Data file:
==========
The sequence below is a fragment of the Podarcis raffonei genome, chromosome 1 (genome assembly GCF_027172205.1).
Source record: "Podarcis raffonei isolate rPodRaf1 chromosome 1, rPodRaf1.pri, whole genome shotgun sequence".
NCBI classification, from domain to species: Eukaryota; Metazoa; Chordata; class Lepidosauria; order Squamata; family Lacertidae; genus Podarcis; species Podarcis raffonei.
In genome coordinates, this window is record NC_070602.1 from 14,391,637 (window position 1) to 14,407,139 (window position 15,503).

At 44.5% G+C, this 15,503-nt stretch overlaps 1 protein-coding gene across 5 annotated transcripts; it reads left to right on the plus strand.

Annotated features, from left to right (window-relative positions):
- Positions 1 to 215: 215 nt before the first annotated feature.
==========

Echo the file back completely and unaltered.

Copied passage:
The sequence below is a fragment of the Podarcis raffonei genome, chromosome 1 (genome assembly GCF_027172205.1).
Source record: "Podarcis raffonei isolate rPodRaf1 chromosome 1, rPodRaf1.pri, whole genome shotgun sequence".
NCBI classification, from domain to species: Eukaryota; Metazoa; Chordata; class Lepidosauria; order Squamata; family Lacertidae; genus Podarcis; species Podarcis raffonei.
In genome coordinates, this window is record NC_070602.1 from 14,391,637 (window position 1) to 14,407,139 (window position 15,503).

At 44.5% G+C, this 15,503-nt stretch overlaps 1 protein-coding gene across 5 annotated transcripts; it reads left to right on the plus strand.

Annotated features, from left to right (window-relative positions):
- Positions 1 to 215: 215 nt before the first annotated feature.